With 165 million cups of tea drunk in a day, England must know how to make a good cuppa. There are several different ways to take tea, a cup for every occasion. In fact, there are over 1,500 varieties of teas in Britain. Even with all of these choices, Brits have their traditions.
When we think of English tea, we most commonly picture an afternoon tea: plates of tiny, savory sandwiches, fresh scones, and decadent sweets accompany a pot of tea and delicate china. Loose leaf teas, such as Earl Grey, Darjeeling, or flavored black tea, are brewed in a large metal or china tea pot, then poured into individual cups for the guests to prepare as they choose with sugar, milk, or lemon. An afternoon tea comes with its set of etiquette, but it doesn’t have to. Try throwing a fun, less formal tea for two, or head to your local thrift store to grab some eclectic tea cups for a traditional tea party with a modern twist to experience afternoon tea on your own terms.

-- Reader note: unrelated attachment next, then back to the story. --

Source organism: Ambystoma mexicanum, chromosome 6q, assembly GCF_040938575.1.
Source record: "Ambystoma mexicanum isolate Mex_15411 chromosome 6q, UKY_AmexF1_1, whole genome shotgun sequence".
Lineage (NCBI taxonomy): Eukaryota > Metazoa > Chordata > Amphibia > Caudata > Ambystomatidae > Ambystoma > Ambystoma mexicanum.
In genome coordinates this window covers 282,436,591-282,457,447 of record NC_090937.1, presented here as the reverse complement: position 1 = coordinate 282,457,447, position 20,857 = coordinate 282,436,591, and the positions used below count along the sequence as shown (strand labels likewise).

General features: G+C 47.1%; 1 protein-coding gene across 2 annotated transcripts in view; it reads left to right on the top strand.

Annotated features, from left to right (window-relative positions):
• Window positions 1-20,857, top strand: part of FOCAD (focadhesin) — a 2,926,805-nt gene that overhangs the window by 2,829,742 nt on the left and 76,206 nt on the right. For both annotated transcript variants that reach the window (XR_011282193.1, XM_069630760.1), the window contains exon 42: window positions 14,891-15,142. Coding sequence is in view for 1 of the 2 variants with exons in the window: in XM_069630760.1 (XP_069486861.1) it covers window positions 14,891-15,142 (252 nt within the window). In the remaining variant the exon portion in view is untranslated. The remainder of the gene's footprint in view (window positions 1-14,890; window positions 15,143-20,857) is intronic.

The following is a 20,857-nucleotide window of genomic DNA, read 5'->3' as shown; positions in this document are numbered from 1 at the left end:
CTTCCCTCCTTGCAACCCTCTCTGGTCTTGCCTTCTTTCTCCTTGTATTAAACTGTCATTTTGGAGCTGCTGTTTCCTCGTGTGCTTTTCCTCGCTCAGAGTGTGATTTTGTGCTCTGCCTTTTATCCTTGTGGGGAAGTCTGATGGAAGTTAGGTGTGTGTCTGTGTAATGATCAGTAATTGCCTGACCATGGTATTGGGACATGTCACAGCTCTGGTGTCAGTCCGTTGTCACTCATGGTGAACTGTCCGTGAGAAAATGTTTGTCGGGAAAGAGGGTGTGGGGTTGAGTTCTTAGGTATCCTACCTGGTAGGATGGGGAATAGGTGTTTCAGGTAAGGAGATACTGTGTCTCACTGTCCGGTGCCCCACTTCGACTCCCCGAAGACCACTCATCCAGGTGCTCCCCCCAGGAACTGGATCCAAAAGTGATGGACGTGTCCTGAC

Cream tea is a toned down version of the afternoon tea, where a pot of loose leaf tea is served with classic scones or biscuits alongside clotted cream and jam. Clotted cream can be hard to come by outside of England, but try this recipe and set up a cream tea for yourself and those you’d like to spend some time with.
Builder's tea is another English standby, a strong cup of tea typically steeped and drank from a mug by workers needing a substantial cuppa while on break. Builder’s tea is a hearty black blend with plenty of body and caffeine and is usually taken with sugar and milk. If you want to try this rejuvenating tea, Plum Deluxe created their House Blend, a builder’s-style blend of Assam and Ceylon that will give you the strength to get through a long day.
The Issue of Milk
Author George Orwell wrote in his 1946 essay, “A Nice Cup of Tea,” that "tea is one of the mainstays of civilisation in this country and causes violent disputes over how it should be made." I believe he was specifically talking about the issue of whether to add milk before or after pouring tea, which can cause quite a stir in England.
Originally, milk was often poured first so the hot tea didn’t crack the fragile porcelain tea cups, but many argue that the tea is cooled too quickly and can be overmilked if not poured into the tea itself. Personally, I’m a milk first kind of girl.
How to take a cup of tea is as individual as the person making it. Try out these different ways of how to make English tea and see which you prefer, then feel free to play around with flavors, steep times, tea ware, and accompaniments to make it your very own tea time.